Palestinian activists are in resistance mode following the pattern of national liberation and anticolonial movements.
For these reasons, the rift between Palestinians and other Arab activists falls on a global fault line, with opposing camps following different models, using different language and values and incompatible references. While there is Arab sympathy for the Palestinian cause and the Palestinians see themselves as part of the Arab world, there is little common ground and they struggle to understand each other, while feeling mutually betrayed.
There is a common generational element, with young people divorced from their leadership and seeking a different path from their parents’ generation. These paths, although led by a similar impulse, are, unfortunately, divergent and have widened the difference between the Palestinian and Arab activists.
The new generation of Palestinians has abandoned the institutions of the previous generation. This includes not only the Palestinian Liberation Organization and other groups, but also the idea of a negotiated two-state solution. Oslo, Madrid and all that is totally irrelevant to them; they seek global support through the Boycott, Divestment and Sanctions campaign, following the South African model. On that, they find more support with progressives in the West than among Arab revolutionaries. Arab attempts at resolving their cause, such as the 2002 Arab Peace Initiative or the Abraham Accords, by promising normalization with Israel, are seen as a betrayal.
Syrian and other revolutionaries have also divorced themselves from the priorities of former generations, which saw the Palestinian cause as central to their aspirations.
Political life was also suspended by emergency laws justified by the conflict with Israel. The conflict with Israel also legitimized regimes, but the paradigm shift of the Syrian revolution shook this off and it was seen as part of the regime’s narrative.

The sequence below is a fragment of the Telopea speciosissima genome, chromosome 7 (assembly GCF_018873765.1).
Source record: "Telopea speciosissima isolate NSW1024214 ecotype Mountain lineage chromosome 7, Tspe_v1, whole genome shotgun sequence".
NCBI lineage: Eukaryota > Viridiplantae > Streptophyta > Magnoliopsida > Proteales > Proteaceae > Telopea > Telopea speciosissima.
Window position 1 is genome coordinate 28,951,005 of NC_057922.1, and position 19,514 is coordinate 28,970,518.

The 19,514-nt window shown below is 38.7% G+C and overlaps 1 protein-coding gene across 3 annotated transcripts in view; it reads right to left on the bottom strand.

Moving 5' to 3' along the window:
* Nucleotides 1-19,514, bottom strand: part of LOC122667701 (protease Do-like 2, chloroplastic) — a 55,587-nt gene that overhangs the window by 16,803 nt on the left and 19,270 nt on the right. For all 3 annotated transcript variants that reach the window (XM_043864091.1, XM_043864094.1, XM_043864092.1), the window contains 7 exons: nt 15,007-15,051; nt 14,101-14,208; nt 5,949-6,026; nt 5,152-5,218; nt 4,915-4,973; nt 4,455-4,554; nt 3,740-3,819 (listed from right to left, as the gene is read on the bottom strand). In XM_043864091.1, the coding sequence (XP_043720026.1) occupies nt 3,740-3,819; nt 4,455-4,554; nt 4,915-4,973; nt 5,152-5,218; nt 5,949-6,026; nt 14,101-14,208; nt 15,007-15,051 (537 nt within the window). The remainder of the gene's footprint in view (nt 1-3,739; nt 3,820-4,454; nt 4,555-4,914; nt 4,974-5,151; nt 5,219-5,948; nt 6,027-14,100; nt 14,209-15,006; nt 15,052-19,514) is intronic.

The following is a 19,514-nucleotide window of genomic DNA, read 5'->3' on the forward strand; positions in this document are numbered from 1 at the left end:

In the Arab spring protests, we saw no burning of US and Israeli flags, which was formerly associated with every mass protest of the so-called Arab street. The previous generations tolerated military and authoritarian regimes because liberation took precedence over liberty.
Diaspora politics is even more extreme and follows different dynamics in places such as the US, which is so far away that it leads to further differences. In the US, for example, Syrian activists cannot understand why progressives ignore their predicament.
Palestinian civilians have suffered the consequences of this rift and we have an interest in healing it and developing a common language and set of values, because the lack of these elements will only lead to further isolation and marginalization of the Palestinian cause. This is our soft underbelly, our Achilles’ heel, and it cannot be left to be exploited by Iranian militias in order to increase their power.
• Nadim Shehadi is the executive director of the LAU Headquarters and Academic Center in New York and an associate fellow of Chatham House in London.